The fight among criminal gangs is currently the main cause of homicides in Brazil, and the police have not yet been able to tackle this problem. In Mr. Bolsonaro’s view, that is in part due to legal constraints that hamper its capabilities, but also because of significant gaps in operational means between criminals and the police/security agents.

The numbers speak for themselves. In Brazil, there are about 650,000 legally purchased arms, half of which are registered in the name of private citizens and the rest held by security personnel. But according to official reports, the actual number of guns is much higher, mostly illegal weapons belonging to drug gangs and paramilitary groups who have no difficulty in acquiring them.

The new president is trying to pass legislation (including a controversial executive order) aimed at empowering law enforcement agents to fight street gangs more effectively. He also intends to relax arms regulations on law-abiding citizens so they can defend themselves against criminals. The president also chose Mr. Moro as the government’s “czar” on these issues and his personal strongman for the Ministry of Justice.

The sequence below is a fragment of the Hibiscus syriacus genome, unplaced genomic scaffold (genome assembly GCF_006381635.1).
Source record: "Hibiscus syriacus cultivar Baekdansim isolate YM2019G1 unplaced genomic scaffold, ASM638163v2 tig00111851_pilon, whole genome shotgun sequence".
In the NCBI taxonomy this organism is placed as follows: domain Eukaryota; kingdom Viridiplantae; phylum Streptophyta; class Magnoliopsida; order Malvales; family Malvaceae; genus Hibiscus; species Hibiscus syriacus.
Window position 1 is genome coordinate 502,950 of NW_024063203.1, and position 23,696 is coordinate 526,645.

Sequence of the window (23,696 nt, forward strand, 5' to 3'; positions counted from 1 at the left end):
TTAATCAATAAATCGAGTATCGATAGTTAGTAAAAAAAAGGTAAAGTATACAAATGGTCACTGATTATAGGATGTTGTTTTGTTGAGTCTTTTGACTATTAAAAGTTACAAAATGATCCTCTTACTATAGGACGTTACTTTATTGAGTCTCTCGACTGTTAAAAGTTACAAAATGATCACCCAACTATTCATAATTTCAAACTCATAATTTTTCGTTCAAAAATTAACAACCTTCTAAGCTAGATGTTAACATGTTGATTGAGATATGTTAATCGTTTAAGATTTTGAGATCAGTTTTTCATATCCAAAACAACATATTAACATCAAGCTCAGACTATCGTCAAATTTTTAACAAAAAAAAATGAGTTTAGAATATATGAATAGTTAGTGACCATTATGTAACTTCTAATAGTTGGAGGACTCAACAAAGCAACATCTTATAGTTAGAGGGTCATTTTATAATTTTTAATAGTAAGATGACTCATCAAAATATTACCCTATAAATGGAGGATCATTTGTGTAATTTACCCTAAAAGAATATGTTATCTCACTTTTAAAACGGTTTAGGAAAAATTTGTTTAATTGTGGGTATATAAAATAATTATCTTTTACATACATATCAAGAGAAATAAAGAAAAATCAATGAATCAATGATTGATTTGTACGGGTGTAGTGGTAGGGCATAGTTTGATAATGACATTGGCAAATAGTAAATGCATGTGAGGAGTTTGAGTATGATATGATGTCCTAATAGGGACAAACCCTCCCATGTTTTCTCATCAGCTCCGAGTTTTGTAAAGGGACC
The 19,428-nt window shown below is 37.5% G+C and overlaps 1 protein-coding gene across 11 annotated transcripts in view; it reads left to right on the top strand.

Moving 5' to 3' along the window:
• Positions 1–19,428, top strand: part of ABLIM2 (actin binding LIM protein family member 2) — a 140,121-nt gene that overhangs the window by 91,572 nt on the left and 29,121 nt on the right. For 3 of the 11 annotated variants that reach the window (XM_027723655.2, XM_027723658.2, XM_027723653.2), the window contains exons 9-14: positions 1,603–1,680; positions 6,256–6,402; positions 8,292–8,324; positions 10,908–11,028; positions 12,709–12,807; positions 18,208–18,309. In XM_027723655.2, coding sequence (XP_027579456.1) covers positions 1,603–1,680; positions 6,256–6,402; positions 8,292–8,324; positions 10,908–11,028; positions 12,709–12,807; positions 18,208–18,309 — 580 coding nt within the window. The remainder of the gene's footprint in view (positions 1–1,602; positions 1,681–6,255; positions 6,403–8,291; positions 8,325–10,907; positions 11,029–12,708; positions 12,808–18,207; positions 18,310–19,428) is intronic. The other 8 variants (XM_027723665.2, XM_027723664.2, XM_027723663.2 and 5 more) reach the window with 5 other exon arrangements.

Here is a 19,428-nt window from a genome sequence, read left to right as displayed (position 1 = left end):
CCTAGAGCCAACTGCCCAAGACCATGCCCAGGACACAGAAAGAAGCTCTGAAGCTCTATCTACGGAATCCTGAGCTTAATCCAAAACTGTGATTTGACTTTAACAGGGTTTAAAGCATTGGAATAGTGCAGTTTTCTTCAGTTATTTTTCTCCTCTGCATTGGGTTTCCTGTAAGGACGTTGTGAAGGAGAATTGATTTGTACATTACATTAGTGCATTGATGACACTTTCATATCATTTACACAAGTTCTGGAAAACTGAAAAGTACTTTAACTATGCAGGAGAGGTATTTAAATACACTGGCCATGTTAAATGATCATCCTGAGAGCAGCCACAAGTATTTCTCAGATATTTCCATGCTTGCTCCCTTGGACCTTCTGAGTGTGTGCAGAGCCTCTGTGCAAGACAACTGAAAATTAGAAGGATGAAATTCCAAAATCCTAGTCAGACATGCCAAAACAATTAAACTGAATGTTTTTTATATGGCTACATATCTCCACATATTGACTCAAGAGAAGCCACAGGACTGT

A photo of then-Federal Judge Sergio Moro at a 2016 press conference in Curitiba
Minister of Justice Sergio Moro, a close ally of President Bolsonaro, rose to fame while overseeing Operation Car Wash, the multiyear corruption investigation that saw former president Lula da Silva and other prominent figures convicted. © dpa

Mr. Moro is a fearless magistrate who conducted “Operacao Lava Jato” (or “Operation Car Wash”), which put several politicians and white-collar criminal businessmen behind bars, including former President Lula da Silva. Mr. Moro has issued a vast set of anti-crime measures: getting tougher with criminals and gang members, better arming the police, giving security agents more operational freedom, and allowing them to act more freely when engaging with gangs.

Despite the legislature’s rejection of some of the government’s initiatives, the level of violence seems to be decreasing in most parts of the country. According to studies from the University of Sao Paulo and the Brazilian Public Security Forum released last April, violent murders fell by around 25 percent in the first two months of 2019 compared to the same period in 2018. Only two states bucked this trend, and four states registered a reduction of more than 30 percent.

The credit owed to the president’s reforms is complicated, particularly since much of his program on crime has not yet been implemented. His struggle in the legislative arena continues and there are few signs it will get easier. But for the time being, the crime figures suggest that some positive effects are starting to emerge, if not entirely from tangible measures then at least from his harsh words echoing in the streets.